That means revisiting a piece that has plenty of autobiographical elements for Brown, whose first marriage ended in divorce. Now 42, remarried and with two young daughters, he has a different perspective.
“There are a lot of layers to the way I experience the show at this point,” he says. “I look at it now and I don’t blame either of them. I just think, ‘Jesus Christ, this was impossible. What did you expect was going to happen?'”
Brown was coming off a bumpy Broadway ride when he came up with “The Last Five Years.” He had just seen his show “Parade,” the true-life tale of a 1915 Georgia lynching, hit Broadway. It would earn him a Tony but close after just 85 performances.
A two-person song cycle seemed a perfect antidote after such a big musical. “I wanted to do something that in case no one produced any of my shows anymore, which seemed like a possibility at the time, I could do it in my living room,” he says.
He wrote from the outside in, meaning the first and last songs were completed before he started penning the middle. The show debuted in Chicago in 2001 and then arrived off-Broadway the next year. Brown’s ex-wife asked for some material to be changed before the move.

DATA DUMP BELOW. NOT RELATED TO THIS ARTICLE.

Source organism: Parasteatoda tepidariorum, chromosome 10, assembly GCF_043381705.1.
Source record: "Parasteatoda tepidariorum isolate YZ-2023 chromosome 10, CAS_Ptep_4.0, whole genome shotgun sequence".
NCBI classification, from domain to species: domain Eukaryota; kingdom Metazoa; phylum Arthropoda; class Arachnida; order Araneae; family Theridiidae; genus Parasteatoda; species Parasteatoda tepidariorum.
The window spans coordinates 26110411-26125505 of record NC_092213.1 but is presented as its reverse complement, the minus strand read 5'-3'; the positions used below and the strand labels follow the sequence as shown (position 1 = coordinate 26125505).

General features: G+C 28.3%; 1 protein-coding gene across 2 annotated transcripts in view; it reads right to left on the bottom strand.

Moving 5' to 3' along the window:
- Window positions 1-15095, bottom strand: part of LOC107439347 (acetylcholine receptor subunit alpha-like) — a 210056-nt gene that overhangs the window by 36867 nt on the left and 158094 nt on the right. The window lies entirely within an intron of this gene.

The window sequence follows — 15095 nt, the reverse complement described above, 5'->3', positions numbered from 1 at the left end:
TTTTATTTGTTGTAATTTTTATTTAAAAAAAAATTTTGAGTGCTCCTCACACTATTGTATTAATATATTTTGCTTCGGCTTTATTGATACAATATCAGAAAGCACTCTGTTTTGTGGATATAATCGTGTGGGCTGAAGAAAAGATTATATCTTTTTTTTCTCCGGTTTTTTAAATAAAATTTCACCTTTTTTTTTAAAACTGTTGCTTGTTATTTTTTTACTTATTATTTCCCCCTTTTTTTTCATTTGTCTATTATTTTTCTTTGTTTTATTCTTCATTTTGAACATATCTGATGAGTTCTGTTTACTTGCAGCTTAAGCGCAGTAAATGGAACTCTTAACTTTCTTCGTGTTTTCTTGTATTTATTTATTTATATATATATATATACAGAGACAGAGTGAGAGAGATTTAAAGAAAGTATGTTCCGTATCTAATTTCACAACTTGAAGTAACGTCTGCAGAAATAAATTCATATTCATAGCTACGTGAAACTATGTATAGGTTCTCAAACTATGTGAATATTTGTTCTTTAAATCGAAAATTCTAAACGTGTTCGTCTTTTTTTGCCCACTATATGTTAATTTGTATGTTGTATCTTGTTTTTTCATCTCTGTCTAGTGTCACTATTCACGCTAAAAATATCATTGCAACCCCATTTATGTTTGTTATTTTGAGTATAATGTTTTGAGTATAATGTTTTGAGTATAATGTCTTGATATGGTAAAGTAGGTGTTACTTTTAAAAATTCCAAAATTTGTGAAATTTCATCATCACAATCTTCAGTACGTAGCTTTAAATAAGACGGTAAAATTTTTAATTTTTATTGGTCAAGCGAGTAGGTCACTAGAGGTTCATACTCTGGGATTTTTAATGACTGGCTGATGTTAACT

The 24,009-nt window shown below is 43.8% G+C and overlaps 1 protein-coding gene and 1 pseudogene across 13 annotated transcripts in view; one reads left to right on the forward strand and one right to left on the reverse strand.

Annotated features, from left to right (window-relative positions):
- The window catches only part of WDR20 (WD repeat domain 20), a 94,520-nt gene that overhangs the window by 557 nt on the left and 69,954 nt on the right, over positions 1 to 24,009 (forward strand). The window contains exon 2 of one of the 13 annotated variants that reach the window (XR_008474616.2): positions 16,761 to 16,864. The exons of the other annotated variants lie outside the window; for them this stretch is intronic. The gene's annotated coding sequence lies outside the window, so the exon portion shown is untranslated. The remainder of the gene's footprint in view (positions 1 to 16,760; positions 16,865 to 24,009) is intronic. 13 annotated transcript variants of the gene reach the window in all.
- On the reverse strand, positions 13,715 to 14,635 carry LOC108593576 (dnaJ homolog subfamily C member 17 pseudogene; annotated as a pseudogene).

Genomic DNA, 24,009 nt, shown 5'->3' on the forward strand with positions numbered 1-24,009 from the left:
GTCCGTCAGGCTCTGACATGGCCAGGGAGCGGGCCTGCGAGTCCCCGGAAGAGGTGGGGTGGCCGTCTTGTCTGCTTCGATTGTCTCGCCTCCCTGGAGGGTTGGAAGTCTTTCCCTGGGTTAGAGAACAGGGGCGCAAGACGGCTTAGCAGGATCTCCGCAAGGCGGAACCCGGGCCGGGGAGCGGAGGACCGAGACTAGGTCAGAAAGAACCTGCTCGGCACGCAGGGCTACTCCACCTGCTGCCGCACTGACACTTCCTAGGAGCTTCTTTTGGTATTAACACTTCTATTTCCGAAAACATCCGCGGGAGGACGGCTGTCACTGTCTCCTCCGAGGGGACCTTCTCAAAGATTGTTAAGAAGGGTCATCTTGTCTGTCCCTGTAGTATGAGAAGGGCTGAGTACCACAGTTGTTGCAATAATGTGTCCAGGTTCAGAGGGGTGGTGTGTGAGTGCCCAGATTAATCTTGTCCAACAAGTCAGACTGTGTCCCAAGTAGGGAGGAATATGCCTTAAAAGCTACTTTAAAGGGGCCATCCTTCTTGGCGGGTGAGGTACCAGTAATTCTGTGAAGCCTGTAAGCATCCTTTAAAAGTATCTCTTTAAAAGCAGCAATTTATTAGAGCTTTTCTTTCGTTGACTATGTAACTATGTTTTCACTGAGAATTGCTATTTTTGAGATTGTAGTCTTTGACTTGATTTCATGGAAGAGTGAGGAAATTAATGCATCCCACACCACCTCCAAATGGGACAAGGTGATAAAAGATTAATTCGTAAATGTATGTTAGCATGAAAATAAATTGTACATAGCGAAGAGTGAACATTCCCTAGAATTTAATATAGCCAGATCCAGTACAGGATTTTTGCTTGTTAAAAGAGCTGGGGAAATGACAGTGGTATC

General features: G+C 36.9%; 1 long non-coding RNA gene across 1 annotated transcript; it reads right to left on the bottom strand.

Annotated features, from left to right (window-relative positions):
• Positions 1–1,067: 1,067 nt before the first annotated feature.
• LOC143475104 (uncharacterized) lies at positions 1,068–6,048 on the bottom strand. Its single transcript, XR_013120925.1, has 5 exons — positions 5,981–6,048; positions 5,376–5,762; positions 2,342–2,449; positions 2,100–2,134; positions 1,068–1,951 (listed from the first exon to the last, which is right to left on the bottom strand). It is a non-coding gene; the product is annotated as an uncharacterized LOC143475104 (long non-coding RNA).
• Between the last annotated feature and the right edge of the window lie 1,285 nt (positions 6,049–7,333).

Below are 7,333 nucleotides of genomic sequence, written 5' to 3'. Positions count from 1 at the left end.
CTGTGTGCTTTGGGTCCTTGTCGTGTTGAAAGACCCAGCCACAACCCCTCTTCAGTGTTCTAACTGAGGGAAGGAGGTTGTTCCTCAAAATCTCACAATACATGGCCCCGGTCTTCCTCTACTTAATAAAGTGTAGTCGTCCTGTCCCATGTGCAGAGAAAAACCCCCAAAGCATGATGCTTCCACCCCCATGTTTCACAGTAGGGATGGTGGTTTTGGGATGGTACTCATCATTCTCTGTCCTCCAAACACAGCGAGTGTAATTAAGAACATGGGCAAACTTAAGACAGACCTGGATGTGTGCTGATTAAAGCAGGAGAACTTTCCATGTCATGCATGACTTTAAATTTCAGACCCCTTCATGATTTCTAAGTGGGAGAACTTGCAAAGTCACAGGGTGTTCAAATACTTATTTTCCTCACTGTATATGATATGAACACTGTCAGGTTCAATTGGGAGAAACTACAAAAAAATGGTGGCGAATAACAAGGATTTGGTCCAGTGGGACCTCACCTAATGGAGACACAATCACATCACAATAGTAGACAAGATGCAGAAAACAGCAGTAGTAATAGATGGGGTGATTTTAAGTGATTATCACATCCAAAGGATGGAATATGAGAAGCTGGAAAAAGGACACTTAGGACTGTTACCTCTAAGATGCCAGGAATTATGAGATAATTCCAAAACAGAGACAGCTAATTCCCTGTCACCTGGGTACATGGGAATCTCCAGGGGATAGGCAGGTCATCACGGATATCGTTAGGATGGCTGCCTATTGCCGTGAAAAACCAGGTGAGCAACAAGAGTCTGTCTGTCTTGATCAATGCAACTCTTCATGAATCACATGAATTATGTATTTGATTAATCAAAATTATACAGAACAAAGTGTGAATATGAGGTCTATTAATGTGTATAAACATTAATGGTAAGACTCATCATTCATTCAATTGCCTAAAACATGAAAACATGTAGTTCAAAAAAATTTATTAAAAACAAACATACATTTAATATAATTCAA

“There are bits of her in both characters and bits of me certainly in both characters. But there’s also a lot of people who I dragged into the mix as well,” he says. “Emotionally, it is entirely autobiographical. Literally, only in pieces.”
The original starred now-Broadway stalwarts Norbert Leo Butz and Sherie Rene Scott. The revival at Second Stage stars up-and-coming Betsy Wolfe and Adam Kantor. Brown sees a connection between the two casts.
“With Norbert and Sherie, it was very clear that they were both on the verge of these very big careers, and I think the exact same is true of Adam and Betsy,” he says. “I felt like I caught them at the last possible second before they jettison into space.”
Carole Rothman, the artistic director of Second Stage, ventured downtown to see the original show when it arrived in 2002 and was bewitched by its beautiful score.